Gr. 2-3—When two 10-year-old friends sign up for a summer soccer league, they discover there is a contest to name and design logos for the teams [in The Captain Contest ]. The winners will become captains and their designs, part of the uniforms. Bundy is a natural leader but not a good artist. Dewey can draw well but wants nothing to do with being in charge, yet plans to enter anyway. When he finally lets his friend know, Bundy is upset. Nothing too suspenseful takes place in this beginning chapter book. In fact, the outcome is evident immediately—Dewey arranges for Bundy to be captain of the Soccer 'Cats even though it's his logo that wins. The plot is neither interesting nor realistic. The book is illustrated with a few black line drawings. All in all, this posthumous publication is not up to Christopher's previous standards.


Barb Lawler (review date June 1999)

SOURCE: Lawler, Barb. Review of In the Huddle with … John Elway, by Matt Christopher. School Library Journal 45, no. 6 (June 1999): 142.

Gr. 4-6—This biography [In the Huddle with … John Elway ] begins with Elway's birth in 1960 and ends with the 1998 season when the quarterback won his first Super Bowl ring with the Denver Broncos. Christopher packs this lively account with play-by-play action. Though filled with factual information, the text reads like a story. Unfortunately, the book lacks an index, bibliography, source notes, or suggestions for further reading. Dan Hirshberg's John El-way (Chelsea, 1997), which has an index and a short suggested-reading list, covers the same material but is dated. Also, because Denver won the 1999 Super Bowl, there are sure to be more biographies in the making. However, Christopher's book is an entertaining read for sports fans. Black-and-white action shots of the athlete appear in a middle section.


Edith Ching (review date July 1999)

SOURCE: Ching, Edith. Review of Operation Baby-Sitter, by Matt Christopher, illustrated by Daniel Vasconcellos. School Library Journal 45, no. 7 (July 1999): 67.

Gr. 1-4—Christopher opens this beginning chapter book [Operation Baby-Sitter ] in the midst of a soccer game with the score tied. Later, 10-year-old Bundy, the team captain, discovers that his grandfather, who had been looking after him after school and during the summer, is moving to Florida. When Bundy's parents tell him that they have hired a babysitter, he is sure that his teammates will make fun of him. However, he has second thoughts when the sitter arrives with her soccer gear. Only the main character is developed and Bundy's relationships with the rest of the team are nonexistent. Still, the boy's concerns are very real—how to play well, how to keep the truth hidden from his friends, how to be a good captain and role model—and young readers will identify with him and be engaged by the action. Also, the message, to give everyone a chance, is a positive one. Most of the full-page black-and-white cartoons show Bundy practicing and playing soccer.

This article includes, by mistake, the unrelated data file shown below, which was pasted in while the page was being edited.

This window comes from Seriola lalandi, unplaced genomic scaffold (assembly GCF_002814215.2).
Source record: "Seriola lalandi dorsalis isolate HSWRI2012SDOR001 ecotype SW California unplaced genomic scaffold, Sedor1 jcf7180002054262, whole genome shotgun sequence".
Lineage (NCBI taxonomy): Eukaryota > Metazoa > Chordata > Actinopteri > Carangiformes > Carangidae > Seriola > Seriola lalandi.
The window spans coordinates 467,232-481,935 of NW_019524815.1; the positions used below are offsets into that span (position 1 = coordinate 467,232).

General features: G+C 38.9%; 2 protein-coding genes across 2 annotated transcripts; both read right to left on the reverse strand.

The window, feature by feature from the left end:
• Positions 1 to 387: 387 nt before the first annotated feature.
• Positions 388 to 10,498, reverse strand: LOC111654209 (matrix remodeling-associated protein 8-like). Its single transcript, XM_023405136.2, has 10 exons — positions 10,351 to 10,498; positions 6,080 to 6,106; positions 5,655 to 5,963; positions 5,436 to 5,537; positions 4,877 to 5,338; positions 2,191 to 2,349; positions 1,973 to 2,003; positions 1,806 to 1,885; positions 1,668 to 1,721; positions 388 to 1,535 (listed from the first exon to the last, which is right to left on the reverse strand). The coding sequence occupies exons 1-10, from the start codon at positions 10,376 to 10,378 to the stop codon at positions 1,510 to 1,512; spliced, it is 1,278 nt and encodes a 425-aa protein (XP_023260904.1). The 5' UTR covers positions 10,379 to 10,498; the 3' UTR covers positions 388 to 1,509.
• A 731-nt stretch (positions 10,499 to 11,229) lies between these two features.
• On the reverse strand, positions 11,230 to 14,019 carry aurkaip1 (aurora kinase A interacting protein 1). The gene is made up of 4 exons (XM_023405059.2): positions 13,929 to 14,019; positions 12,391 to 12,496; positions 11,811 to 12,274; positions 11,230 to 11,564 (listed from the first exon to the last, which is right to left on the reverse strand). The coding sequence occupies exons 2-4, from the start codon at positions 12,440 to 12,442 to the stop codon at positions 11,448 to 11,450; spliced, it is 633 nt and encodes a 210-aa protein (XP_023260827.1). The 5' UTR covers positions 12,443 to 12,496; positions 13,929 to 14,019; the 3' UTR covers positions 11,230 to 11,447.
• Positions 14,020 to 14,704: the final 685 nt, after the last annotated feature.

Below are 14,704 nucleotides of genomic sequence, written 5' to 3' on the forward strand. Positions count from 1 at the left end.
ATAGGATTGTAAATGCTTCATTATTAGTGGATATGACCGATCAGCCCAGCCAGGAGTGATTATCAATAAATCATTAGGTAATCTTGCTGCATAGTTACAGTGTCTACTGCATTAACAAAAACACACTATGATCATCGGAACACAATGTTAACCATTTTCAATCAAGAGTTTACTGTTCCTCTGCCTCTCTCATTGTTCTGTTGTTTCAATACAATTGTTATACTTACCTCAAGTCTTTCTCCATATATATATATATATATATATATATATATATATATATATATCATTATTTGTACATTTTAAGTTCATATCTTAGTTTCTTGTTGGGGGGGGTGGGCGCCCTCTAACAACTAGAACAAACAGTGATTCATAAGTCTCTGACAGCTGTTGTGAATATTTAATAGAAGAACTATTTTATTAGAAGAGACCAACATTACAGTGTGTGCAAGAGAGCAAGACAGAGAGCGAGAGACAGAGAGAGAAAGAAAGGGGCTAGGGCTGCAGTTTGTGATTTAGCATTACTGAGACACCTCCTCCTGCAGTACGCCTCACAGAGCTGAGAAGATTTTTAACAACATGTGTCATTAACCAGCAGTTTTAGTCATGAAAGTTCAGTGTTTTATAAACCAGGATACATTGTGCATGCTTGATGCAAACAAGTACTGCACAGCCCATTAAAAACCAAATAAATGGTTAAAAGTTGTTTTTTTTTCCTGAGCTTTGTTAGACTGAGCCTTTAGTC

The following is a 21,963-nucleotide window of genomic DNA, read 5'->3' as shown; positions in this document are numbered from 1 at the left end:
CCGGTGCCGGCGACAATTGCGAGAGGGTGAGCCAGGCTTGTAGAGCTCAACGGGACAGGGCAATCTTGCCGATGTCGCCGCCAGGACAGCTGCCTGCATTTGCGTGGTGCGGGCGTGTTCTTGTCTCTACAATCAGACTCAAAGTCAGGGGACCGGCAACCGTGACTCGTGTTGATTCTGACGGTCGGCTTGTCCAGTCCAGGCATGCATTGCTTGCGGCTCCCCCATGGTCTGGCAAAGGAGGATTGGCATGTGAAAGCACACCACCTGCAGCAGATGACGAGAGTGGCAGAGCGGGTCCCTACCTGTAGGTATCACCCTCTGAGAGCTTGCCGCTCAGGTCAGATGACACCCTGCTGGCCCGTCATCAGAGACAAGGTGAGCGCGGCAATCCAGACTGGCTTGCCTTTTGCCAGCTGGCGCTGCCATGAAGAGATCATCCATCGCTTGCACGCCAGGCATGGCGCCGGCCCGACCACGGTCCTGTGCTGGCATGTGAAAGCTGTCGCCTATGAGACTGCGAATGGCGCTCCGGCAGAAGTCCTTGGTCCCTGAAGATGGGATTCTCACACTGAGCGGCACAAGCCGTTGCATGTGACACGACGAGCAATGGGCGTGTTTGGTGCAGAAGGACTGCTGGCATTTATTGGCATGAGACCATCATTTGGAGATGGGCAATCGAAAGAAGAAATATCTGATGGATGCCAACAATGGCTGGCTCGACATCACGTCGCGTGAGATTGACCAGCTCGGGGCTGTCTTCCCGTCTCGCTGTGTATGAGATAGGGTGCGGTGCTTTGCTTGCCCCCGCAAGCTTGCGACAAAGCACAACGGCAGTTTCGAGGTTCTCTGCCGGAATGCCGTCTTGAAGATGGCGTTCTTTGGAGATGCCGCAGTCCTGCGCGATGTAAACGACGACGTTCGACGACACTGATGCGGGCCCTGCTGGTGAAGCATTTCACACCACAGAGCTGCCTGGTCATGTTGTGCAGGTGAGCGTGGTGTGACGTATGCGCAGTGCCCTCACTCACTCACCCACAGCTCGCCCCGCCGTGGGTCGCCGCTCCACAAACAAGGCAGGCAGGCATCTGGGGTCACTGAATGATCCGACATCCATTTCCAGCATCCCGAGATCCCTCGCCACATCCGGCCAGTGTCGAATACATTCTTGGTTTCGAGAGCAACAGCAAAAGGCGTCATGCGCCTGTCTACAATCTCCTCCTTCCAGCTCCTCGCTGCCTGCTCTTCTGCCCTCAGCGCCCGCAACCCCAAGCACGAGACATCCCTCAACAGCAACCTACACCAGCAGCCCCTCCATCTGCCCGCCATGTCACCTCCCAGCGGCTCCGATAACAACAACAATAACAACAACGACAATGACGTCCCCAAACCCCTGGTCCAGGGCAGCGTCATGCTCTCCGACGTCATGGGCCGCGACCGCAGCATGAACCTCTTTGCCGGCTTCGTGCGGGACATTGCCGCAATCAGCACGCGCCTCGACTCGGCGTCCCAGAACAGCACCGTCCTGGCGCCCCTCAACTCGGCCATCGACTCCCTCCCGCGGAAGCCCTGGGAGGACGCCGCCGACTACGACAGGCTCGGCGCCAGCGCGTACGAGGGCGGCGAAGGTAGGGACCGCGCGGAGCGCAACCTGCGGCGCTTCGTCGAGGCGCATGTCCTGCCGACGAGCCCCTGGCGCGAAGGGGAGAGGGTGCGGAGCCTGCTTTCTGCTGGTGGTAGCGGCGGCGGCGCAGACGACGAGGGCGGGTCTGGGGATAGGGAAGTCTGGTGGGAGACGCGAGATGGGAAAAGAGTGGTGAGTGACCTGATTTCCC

SPIKE IT! (1999)

Kate Kohlbeck (review date June 1999)

SOURCE: Kohlbeck, Kate. Review of Spike It!, by Matt Christopher. School Library Journal 45, no. 6 (June 1999): 129.

Gr. 5-8—Eighth-grader Jamie Bonner is one of the stars of the East Side Middle School volleyball team [in Spike It! ]. Only five days before remarrying, her widowed father announces the big news to his daughters. For Jamie, adjusting to her new 13-year-old stepsister is more of a shock than the marriage. Michaela seems to be perfect—tall, pretty, smart, tal-ented—and soon seems to take over Jamie's life, including her bedroom, friends, and the boy she likes. At least Jamie still has her volleyball to herself. But after one of her teammates sprains her wrist, guess who joins the team—and, of course, is perfect at volleyball, too. Eventually, Jamie realizes that Michaela is also adjusting to a new life and family, and all ends happily. The story captures typical "kid-speak" dialogue, and the resolution of the blended family's adjustments and difficulties are believable. There's enough action and mild teen angst to satisfy many readers, especially those yearning for sports fiction not dominated by boys.



Litsky, Frank. "Matt Christopher, 80, Writer of Sports Novels for Children." New York Times (24 September 1997): D23.

Obituary that discusses Christopher's wide popularity as a sports writer for children.

Odean, Kathleen. Review of The Dog That Stole Football Plays, by Matt Christopher, illustrated by Bill Ogden. In Great Books for Boys, pp. 140-41. New York, N.Y.: Ballatine Books, 1998.

Evaluates the strengths and weaknesses of The Dog That Stole Football Plays.

―――――――――. Review of Fighting Tackle, by Matt Christopher, illustrated by Karin Lidbeck. In Great Books for Boys, pp. 209-10. New York, N.Y.: Ballatine Books, 1998.

Offers a positive assessment of Fighting Tackle.

Additional coverage of Christopher's life and career is contained in the following sources published by Thomson Gale: Beacham's Guide to Literature for Young Adults, Vol. 8; Children's Literature Review, Vol. 33; Contemporary Authors, Vols. 1-4R; Contemporary Authors New Revision Series, Vols. 5, 36, 104; Contemporary Authors—Obituary, Vol. 161; Junior DISCovering Authors; Literature Resource Center; Major Authors and Illustrators for Children and Young Adults, Eds. 1, 2; Something about the Author, Vols. 2, 47, 80; Something about the Author Autobiography Series, Vol. 9; and Something about the Author—Obituary, Vol. 99.

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Christopher, Matt 1917–1997